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$124 Million Risperdal Verdict Stands after Supreme Court Rejects Appeal

RisperdalAn appeal by Johnson & Johnson to overturn a $124 million verdict against the company has been rejected by the U.S. Supreme Court. The verdict involved the pharmaceutical giant’s drug Risperdal, an atypical antipsychotic the state of South Carolina alleged was illegally marketed by the company.

Lawsuit alleges deceptive marketing

South Carolina originally filed their lawsuit in April 2007, alleging Johnson & Johnson and their subsidiary Janssen violated marketing laws when they sent letters to physicians in the state making improper claims and downplaying some of the risks associated with Risperdal. The initial verdict, which was handed down in 2011, ordered the companies to pay $327 million.

Johnson & Johnson has successfully had the amount of the verdict lowered twice through appeals and was trying to reduce the amount a third time when it appealed to the Supreme Court. The company has argued that the amount of the verdict was excessive. Johnson & Johnson has also successfully appealed a larger verdict in Arkansas, where $1.2 billion in awards involving deceptive marketing practices was reduced to $7.5 million on a settlement between the state and the pharmaceutical company.

However, the U.S. Supreme Court refused to hear the appeal, which lets the June ruling by the South Carolina Supreme Court stand. That court cut a number of the original violations filed against the company, but refused to throw out a lower court’s ruling that Johnson & Johnson and Janssen violated South Carolina’s Unfair Trade Practices Act with their deceptive marketing of their drug. That court lowered the Risperdal verdict amount from $327 million to $136 million, which was further reduced to $124 million by the same court in June of last year.

Risperdal and gynecomastia risks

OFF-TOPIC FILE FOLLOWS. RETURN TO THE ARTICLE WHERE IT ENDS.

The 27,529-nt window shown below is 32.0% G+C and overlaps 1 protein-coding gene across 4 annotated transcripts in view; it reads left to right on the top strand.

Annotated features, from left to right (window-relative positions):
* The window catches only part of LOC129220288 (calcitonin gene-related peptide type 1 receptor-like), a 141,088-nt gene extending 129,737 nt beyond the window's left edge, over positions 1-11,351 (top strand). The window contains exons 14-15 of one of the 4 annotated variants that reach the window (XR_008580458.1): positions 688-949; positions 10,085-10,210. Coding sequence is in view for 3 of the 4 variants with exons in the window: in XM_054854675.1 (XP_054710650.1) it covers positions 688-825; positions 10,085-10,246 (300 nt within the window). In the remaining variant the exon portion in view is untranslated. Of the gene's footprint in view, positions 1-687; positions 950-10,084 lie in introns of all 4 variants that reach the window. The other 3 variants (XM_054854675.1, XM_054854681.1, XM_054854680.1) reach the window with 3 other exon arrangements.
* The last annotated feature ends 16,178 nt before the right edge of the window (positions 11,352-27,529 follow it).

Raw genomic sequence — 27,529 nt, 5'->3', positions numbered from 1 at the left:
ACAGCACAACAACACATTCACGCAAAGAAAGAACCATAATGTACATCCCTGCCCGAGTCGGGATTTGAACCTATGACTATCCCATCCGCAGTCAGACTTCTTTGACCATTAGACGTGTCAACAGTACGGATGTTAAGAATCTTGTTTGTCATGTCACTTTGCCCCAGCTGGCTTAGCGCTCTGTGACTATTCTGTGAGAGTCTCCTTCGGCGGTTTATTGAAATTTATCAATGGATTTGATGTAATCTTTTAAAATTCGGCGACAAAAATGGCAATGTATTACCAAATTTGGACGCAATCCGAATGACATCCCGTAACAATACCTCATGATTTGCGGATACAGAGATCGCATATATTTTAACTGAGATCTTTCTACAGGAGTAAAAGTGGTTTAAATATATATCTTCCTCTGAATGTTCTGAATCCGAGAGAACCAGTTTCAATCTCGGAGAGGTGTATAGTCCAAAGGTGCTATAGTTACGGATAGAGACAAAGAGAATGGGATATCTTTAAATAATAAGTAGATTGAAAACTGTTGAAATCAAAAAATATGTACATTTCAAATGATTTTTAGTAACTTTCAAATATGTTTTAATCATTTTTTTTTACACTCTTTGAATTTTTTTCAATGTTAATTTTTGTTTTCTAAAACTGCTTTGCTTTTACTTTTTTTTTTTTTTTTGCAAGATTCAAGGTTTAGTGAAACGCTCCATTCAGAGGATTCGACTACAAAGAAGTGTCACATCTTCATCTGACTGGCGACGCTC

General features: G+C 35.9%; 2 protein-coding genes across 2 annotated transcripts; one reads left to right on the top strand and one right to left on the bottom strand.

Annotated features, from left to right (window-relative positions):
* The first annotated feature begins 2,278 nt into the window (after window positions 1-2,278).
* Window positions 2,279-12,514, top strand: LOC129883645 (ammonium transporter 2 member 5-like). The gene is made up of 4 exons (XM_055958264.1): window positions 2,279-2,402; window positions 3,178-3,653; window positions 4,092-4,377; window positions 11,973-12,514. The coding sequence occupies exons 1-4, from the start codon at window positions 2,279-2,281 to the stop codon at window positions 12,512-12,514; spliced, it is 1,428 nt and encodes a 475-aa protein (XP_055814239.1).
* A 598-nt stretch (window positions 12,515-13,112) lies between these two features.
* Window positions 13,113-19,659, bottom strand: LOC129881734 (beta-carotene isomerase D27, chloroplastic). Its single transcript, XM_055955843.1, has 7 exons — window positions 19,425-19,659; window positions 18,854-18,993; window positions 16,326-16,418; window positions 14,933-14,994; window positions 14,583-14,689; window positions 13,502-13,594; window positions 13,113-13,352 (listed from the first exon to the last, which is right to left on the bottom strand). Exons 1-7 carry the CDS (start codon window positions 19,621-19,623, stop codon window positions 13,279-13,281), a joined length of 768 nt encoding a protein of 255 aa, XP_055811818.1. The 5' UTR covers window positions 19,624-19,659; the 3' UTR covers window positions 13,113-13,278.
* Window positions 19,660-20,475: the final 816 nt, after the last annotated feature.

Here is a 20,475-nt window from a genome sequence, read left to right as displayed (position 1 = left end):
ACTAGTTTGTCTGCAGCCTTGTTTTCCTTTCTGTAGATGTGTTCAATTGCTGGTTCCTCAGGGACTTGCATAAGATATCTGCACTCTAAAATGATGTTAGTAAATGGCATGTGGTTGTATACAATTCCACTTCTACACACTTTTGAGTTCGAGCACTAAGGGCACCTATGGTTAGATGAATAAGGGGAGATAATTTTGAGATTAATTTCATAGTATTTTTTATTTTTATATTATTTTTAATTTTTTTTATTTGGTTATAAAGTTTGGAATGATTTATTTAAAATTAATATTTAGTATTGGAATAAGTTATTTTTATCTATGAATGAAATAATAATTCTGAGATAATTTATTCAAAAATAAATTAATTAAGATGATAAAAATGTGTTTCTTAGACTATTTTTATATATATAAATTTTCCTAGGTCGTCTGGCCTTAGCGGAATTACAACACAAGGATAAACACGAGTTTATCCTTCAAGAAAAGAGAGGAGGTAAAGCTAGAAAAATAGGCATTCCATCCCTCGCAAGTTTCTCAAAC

Risperdal was originally approved by the FDA in 1994 to treat schizophrenia and symptoms of bipolar disorder in adults. Since that time, approval has been extended to use in children and teens to treat the same conditions. However, the drug has also been prescribed off-label to address symptoms of autism and ADHD.

Since that time, Risperdal use in younger male patients has been associated with a condition known as gynecomastia or male breast growth. In some cases, the breast size became quite significant, causing pain and embarrassment to the boys that developed the condition. Often, the only way to address gynecomastia is through breast reduction surgery.

Risperdal has also been prescribed off-label to older adults, at the urging of Johnson & Johnson, to treat some of the symptoms of dementia. However, an increased risk of death for these elderly patients prompted the FDA to require a black box warning on Risperdal packaging to alert patients and physicians to this risk.

Now, hundreds of individuals have filed Risperdal lawsuits against Johnson & Johnson and Janssen, claiming the manufacturer failed to provide sufficient warning about the risks associated with the drug.

States like South Carolina have also filed lawsuits, alleging the company violated fair business practices with deceptive marketing campaigns. Now, it appears Johnson & Johnson will be required to pay the $124 million verdict in South Carolina, because the defendant has exhausted all of its appeals in the legal process.

  1. Reuters, U.S. Justices Reject Johnson & Johnson Unit’s Anti-Psychotic Drug Appeal,
  2. North Jersey, J&J Wins Risperdal Verdict Cut, Must Pay South Carolina $136 Million,
  3. Medscape, Antipsychotic May Boost Gynecomastia Risk,
  4. The Philadelphia Courts, Risperdal Case List,